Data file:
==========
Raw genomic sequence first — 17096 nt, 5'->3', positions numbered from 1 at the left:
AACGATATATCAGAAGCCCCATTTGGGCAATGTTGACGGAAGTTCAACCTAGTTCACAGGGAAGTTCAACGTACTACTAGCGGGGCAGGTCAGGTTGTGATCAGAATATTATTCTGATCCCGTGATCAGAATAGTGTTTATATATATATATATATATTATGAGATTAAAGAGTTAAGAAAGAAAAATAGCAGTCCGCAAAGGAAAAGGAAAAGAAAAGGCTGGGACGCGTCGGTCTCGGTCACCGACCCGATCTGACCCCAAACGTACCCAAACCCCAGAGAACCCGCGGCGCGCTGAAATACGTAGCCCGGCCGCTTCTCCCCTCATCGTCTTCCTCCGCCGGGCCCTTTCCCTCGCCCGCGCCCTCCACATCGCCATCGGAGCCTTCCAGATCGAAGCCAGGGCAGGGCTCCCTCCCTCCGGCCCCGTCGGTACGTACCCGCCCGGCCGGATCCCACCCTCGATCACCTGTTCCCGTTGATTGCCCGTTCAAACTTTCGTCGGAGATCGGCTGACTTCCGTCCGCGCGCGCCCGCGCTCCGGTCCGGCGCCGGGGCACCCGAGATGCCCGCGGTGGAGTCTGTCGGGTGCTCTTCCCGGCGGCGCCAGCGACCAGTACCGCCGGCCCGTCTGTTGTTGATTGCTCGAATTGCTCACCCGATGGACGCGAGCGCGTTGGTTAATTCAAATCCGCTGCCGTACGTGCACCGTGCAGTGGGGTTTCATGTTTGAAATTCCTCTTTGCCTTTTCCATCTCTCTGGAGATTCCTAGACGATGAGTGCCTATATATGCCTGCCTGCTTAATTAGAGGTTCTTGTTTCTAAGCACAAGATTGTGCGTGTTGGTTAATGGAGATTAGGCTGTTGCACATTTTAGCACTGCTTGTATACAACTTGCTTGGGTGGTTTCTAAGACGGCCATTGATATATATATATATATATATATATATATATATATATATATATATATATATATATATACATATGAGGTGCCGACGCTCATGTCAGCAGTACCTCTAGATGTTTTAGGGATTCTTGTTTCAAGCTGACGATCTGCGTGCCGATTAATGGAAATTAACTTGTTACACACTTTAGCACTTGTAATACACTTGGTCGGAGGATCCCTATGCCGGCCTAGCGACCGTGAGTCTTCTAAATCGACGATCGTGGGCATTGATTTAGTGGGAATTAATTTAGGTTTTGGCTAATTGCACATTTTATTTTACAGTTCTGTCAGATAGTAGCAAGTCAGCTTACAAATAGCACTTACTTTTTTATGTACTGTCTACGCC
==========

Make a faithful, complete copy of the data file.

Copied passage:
Raw genomic sequence first — 17096 nt, 5'->3', positions numbered from 1 at the left:
AACGATATATCAGAAGCCCCATTTGGGCAATGTTGACGGAAGTTCAACCTAGTTCACAGGGAAGTTCAACGTACTACTAGCGGGGCAGGTCAGGTTGTGATCAGAATATTATTCTGATCCCGTGATCAGAATAGTGTTTATATATATATATATATATTATGAGATTAAAGAGTTAAGAAAGAAAAATAGCAGTCCGCAAAGGAAAAGGAAAAGAAAAGGCTGGGACGCGTCGGTCTCGGTCACCGACCCGATCTGACCCCAAACGTACCCAAACCCCAGAGAACCCGCGGCGCGCTGAAATACGTAGCCCGGCCGCTTCTCCCCTCATCGTCTTCCTCCGCCGGGCCCTTTCCCTCGCCCGCGCCCTCCACATCGCCATCGGAGCCTTCCAGATCGAAGCCAGGGCAGGGCTCCCTCCCTCCGGCCCCGTCGGTACGTACCCGCCCGGCCGGATCCCACCCTCGATCACCTGTTCCCGTTGATTGCCCGTTCAAACTTTCGTCGGAGATCGGCTGACTTCCGTCCGCGCGCGCCCGCGCTCCGGTCCGGCGCCGGGGCACCCGAGATGCCCGCGGTGGAGTCTGTCGGGTGCTCTTCCCGGCGGCGCCAGCGACCAGTACCGCCGGCCCGTCTGTTGTTGATTGCTCGAATTGCTCACCCGATGGACGCGAGCGCGTTGGTTAATTCAAATCCGCTGCCGTACGTGCACCGTGCAGTGGGGTTTCATGTTTGAAATTCCTCTTTGCCTTTTCCATCTCTCTGGAGATTCCTAGACGATGAGTGCCTATATATGCCTGCCTGCTTAATTAGAGGTTCTTGTTTCTAAGCACAAGATTGTGCGTGTTGGTTAATGGAGATTAGGCTGTTGCACATTTTAGCACTGCTTGTATACAACTTGCTTGGGTGGTTTCTAAGACGGCCATTGATATATATATATATATATATATATATATATATATATATATATATATATATATATATACATATGAGGTGCCGACGCTCATGTCAGCAGTACCTCTAGATGTTTTAGGGATTCTTGTTTCAAGCTGACGATCTGCGTGCCGATTAATGGAAATTAACTTGTTACACACTTTAGCACTTGTAATACACTTGGTCGGAGGATCCCTATGCCGGCCTAGCGACCGTGAGTCTTCTAAATCGACGATCGTGGGCATTGATTTAGTGGGAATTAATTTAGGTTTTGGCTAATTGCACATTTTATTTTACAGTTCTGTCAGATAGTAGCAAGTCAGCTTACAAATAGCACTTACTTTTTTATGTACTGTCTACGCC